The small prayer to no one echoed slightly in what appeared to be a cave. He was upright but not standing.  His feet were not touching the ground.  He was suspended by something.   As his eyes adjusted to the darkness he looked around.  He could make out a small amount of light at one end.  That would be the probable entrance.  Directly below him was a pile of bones.  Some with remnants of flesh still stuck to it.  There were several small piles just like it all around the cave.  He tried to turn his head to see more but something prevented him from doing that.  He could not remember how he got here.  His leg hurt and he tried to feel for a wound, but his arms would not work.  They were stuck.  He was completely wrapped in some sort of sticky rope only it wasn’t rope exactly.  This felt more like. . .



“Wait just a minute.  That’s enough.  I have heard about all I care to.  Webbing?  Do you expect me to believe a spider caught you in a web? I got some schooling you know. You can’t pull the wool over my eyes.” The bartender got up, crossed his arms and headed for the front door.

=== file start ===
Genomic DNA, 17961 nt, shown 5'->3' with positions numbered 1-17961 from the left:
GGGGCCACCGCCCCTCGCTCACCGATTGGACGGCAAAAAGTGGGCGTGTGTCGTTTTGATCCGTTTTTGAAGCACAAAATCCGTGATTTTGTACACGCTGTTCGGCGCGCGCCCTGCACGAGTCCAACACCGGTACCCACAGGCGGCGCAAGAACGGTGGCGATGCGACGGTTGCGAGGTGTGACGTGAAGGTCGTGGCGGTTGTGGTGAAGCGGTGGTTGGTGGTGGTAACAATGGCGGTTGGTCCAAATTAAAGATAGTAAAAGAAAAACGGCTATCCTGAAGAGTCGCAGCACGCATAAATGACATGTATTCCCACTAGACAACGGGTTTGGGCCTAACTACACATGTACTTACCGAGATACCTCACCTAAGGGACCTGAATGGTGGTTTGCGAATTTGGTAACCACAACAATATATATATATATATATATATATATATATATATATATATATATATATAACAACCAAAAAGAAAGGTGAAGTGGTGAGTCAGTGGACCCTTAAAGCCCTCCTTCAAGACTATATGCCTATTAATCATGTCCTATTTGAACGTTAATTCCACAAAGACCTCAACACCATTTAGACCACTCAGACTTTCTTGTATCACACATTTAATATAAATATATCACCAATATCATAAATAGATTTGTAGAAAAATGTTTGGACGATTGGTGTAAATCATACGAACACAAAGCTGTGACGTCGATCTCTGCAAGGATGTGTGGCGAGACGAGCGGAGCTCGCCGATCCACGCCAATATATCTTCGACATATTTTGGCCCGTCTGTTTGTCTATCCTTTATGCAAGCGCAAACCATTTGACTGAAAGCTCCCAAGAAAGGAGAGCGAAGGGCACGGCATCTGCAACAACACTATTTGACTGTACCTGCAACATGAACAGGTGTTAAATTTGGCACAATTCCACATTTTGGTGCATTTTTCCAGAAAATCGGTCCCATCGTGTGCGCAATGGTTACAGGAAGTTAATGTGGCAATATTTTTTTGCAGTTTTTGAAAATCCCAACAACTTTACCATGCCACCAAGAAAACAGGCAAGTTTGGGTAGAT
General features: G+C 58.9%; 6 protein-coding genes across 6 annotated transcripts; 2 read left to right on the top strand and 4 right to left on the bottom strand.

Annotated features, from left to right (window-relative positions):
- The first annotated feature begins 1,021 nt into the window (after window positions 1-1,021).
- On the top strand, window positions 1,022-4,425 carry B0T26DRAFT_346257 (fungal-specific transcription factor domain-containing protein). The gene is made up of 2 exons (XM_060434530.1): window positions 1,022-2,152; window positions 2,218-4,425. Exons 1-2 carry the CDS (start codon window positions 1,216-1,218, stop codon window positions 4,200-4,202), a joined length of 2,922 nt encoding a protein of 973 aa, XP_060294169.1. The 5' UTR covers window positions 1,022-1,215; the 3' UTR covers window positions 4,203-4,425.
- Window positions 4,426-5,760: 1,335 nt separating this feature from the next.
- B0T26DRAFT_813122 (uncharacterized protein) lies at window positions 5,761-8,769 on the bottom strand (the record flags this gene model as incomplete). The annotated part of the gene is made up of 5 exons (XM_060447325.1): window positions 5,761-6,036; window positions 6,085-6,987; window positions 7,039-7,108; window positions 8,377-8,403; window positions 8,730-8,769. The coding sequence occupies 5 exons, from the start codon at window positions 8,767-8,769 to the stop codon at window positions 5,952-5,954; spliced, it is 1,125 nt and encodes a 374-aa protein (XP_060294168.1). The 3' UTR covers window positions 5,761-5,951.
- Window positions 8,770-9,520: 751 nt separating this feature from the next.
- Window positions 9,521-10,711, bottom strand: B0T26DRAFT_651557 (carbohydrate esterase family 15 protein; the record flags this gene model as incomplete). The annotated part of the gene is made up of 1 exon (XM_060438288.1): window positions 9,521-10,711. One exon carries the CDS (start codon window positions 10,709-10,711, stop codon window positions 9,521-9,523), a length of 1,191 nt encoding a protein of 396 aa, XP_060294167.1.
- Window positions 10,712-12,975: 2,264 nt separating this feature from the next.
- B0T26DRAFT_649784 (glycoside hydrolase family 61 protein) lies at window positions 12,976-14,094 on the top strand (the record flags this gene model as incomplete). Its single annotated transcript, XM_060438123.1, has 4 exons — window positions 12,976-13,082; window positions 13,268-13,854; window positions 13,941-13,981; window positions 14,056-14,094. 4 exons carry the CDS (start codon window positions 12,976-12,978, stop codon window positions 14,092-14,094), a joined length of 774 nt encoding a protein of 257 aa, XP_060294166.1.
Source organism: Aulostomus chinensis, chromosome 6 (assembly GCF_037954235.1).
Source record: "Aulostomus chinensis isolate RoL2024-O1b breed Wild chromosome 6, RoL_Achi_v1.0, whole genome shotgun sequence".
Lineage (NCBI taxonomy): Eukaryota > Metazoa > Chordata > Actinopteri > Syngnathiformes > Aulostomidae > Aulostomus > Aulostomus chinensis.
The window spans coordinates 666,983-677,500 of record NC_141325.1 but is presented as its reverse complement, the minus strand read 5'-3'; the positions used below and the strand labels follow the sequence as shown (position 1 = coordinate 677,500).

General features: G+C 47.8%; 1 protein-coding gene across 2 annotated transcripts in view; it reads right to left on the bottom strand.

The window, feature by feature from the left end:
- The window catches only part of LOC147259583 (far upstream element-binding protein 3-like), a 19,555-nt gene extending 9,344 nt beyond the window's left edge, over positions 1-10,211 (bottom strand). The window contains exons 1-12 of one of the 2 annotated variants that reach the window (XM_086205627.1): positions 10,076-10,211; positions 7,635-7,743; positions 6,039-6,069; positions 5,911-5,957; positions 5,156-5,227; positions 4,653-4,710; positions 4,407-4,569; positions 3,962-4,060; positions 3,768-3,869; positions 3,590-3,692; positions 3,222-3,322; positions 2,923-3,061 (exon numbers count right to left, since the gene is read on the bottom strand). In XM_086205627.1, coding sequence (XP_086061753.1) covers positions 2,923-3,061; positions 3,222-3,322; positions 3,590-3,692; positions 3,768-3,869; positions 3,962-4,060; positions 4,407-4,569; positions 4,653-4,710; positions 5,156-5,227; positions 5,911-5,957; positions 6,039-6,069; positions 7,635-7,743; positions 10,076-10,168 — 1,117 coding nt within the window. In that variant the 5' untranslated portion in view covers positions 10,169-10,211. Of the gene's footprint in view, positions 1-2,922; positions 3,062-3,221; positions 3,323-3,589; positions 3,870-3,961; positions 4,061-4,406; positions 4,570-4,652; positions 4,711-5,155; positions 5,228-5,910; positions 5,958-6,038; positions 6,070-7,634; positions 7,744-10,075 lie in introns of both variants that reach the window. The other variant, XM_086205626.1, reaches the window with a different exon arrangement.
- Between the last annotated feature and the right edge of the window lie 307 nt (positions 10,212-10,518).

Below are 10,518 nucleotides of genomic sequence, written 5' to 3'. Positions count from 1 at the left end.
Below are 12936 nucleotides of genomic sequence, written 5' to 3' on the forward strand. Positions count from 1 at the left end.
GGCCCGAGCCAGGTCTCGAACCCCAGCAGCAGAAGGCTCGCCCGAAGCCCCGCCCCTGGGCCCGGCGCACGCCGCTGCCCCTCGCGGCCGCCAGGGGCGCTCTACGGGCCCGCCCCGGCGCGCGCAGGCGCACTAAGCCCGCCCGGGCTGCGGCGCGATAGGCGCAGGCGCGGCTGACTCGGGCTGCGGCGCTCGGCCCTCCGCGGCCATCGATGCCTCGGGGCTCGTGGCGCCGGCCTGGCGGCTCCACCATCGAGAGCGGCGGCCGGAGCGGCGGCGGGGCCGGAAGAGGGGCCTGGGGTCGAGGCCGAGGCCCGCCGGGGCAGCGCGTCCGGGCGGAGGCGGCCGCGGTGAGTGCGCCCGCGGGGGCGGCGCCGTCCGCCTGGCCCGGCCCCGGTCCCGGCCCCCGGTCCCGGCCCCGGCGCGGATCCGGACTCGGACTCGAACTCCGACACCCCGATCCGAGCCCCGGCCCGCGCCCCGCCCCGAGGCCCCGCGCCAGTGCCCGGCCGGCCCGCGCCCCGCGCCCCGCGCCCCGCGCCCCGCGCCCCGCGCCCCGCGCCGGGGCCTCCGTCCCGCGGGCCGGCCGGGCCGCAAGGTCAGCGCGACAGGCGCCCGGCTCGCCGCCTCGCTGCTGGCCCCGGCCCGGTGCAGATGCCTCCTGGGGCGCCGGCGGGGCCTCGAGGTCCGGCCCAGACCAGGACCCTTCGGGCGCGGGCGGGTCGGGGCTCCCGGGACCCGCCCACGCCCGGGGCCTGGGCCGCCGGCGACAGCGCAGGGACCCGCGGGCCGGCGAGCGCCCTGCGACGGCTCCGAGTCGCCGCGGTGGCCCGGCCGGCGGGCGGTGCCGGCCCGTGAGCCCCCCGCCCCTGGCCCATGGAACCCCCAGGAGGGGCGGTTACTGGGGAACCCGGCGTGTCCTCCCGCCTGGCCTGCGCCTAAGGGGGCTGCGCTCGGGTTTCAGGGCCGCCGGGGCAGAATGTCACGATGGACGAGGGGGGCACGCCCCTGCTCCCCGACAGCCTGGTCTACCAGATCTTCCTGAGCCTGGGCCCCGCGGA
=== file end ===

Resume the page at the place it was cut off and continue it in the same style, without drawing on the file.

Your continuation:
He held it open and motioned for the stranger to mosey.

“This is where I get off Mister. Have a good day.”

The stranger nudged his hat up a little and his dark eyes peered at the man.  He never left his seat.

He swirled what remained in his glass. Peering deeply into the dark, harsh, fluid, he remembered that remarkable moment in the cave.


The darkness of the cave could not disguise the sounds or smells that surrounded the young warrior. Death surrounded him on all sides. He knew his time was due.

But he still felt an undeniable need to save his people. But stuck here in this dark, vile, den of death, he could not see how. Without any means to defend himself, he could not help but feel totally incapable. When death came for him, he would pray to his ancestors for courage and guidance.

A soft moan came from his right.

“Hello?” His own voice echoed. “Is someone there?”

The small voice came back.

“Please, help. . . .me. . .”

Then a new sound.

“SCRITCH thump SCRITCH thump!”

It sounded like hoofs on rock. But he could not locate the sound.

“SCRITCH thump SCRITCH. Brrrrrr”

An animal?

“NOOOOOOooooooooo. . . .”

“Squish, slurp, crunch.”

“moan. . . .”